I can't tell if you are serious or not, but their Zen architecture should be dropping soon, and they at least in theory have caught up with the Intel CPUs of a generation or two ago.
If they have a good price point, they might start actually giving Intel some competition, which is good, since Intel has done next to nothing very interesting since the Ivy/Sandy Bridge days.
I teach classes using the Raspberry Pi 2 (soon to be switching to 3, I hope) in a variety of contexts, such as with students wanting to learn ARM assembly and to K-12 teachers who want to do physical computing in their science classrooms.
It feels to me like the RPi is focused a little too much on Python and Scratch. I understand that it's called the Pi because of Python, but ARM assembly is my favorite assembly language, and bare metal assembly in particular is just a really natural fit for physical computing due to how easy it is to turn GPIO pins on and off. But the lack of documentation for the newer Broadcom SoCs has made it difficult for my students to write bare metal projects. So this leads to my question for you: are there any plans on rolling out better documentation / support / code examples for assembly on the RPi 2 and 3?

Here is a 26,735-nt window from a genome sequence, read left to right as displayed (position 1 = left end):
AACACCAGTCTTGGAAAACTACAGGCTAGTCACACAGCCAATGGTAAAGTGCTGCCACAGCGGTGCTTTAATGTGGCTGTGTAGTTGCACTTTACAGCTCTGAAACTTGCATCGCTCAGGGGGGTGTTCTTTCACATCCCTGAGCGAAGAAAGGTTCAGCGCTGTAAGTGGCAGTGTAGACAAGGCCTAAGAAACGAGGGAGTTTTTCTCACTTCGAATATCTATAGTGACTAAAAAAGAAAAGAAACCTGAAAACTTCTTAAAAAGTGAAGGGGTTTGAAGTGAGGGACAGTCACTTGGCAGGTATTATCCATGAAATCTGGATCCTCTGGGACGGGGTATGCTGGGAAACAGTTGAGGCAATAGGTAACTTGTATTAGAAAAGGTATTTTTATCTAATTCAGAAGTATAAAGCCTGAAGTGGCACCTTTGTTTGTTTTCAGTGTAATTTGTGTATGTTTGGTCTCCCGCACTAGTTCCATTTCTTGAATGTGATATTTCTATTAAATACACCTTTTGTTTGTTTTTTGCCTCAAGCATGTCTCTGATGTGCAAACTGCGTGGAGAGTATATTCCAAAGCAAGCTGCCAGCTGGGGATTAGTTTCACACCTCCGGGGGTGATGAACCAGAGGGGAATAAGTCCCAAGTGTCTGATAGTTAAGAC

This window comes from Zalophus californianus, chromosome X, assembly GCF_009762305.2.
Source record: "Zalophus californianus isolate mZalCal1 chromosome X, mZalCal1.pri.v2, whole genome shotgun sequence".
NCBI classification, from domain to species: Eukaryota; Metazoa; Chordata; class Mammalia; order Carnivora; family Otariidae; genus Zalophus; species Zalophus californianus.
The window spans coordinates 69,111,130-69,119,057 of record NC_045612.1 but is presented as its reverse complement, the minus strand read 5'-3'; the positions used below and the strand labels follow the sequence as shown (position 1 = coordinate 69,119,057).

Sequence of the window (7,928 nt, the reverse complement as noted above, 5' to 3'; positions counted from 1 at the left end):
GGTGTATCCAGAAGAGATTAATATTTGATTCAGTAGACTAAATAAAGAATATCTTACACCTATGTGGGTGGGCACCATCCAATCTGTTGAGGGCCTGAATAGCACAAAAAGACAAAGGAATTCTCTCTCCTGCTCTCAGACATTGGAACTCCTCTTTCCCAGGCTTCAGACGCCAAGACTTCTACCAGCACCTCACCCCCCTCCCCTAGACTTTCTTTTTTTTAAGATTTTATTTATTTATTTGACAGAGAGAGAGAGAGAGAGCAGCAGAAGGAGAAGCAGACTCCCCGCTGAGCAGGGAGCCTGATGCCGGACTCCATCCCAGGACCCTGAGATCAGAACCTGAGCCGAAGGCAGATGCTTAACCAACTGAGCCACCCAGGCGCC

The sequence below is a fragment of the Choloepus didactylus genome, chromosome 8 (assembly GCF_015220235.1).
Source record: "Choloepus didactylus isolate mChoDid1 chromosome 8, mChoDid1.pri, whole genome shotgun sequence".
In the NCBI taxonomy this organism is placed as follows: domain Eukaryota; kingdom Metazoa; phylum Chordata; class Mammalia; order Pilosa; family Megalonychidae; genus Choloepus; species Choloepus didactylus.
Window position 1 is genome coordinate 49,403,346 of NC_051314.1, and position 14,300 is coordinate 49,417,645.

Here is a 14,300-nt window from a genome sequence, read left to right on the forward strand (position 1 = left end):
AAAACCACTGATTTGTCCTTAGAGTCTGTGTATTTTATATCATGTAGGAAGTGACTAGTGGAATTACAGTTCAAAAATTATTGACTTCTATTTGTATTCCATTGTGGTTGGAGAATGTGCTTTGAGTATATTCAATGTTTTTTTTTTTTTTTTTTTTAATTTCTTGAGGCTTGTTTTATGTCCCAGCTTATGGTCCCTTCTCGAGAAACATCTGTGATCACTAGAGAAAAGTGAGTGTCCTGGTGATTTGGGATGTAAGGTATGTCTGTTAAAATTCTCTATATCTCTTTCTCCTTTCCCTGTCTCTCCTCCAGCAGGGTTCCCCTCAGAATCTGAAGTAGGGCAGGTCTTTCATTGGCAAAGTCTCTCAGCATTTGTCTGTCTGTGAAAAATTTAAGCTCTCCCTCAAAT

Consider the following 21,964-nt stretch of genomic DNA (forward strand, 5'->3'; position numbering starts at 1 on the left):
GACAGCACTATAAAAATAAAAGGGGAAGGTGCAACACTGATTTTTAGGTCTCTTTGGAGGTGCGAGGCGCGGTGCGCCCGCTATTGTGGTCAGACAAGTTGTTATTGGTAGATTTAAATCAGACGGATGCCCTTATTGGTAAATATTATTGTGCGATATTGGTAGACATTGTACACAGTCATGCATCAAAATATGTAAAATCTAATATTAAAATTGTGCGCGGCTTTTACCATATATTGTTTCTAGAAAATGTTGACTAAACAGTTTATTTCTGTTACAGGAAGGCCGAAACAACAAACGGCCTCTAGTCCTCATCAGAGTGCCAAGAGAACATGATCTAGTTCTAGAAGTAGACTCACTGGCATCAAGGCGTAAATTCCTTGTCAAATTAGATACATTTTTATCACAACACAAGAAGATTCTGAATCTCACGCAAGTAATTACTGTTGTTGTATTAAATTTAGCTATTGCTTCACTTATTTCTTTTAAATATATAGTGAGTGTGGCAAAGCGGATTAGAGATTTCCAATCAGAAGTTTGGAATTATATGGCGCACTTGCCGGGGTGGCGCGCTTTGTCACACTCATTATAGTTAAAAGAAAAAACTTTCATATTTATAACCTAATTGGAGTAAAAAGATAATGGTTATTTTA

Despite this sounding like grousing, I would like to assure you that I love everything you've done with the Raspberry Pi and the notion of physical computing in general. Everyone who takes an assembly class or science technology workshop with me this year will get a free RPI3 and a bunch of sensors, wires, and motors to do hands-on, open ended projects. And I've been doing this for a while and it works really well. Thanks again for all of your vision and tireless effort you've spent in this arena.
And as someone who thought they'd got it right as of somewhere in 4.x and dislikes the direction 5.x is going, I wish they'd stop "improving" it. Just fix anything that ails it, stop fucking with the interface and removing features, egads. That's why I no longer even try Gnome-based distros; can't stand the giant cellphone it's become.
Interesting from a grazing efficiency standpoint. I do wonder what it does to total gut balance and mortality in the event of scours or other pathogenic processes.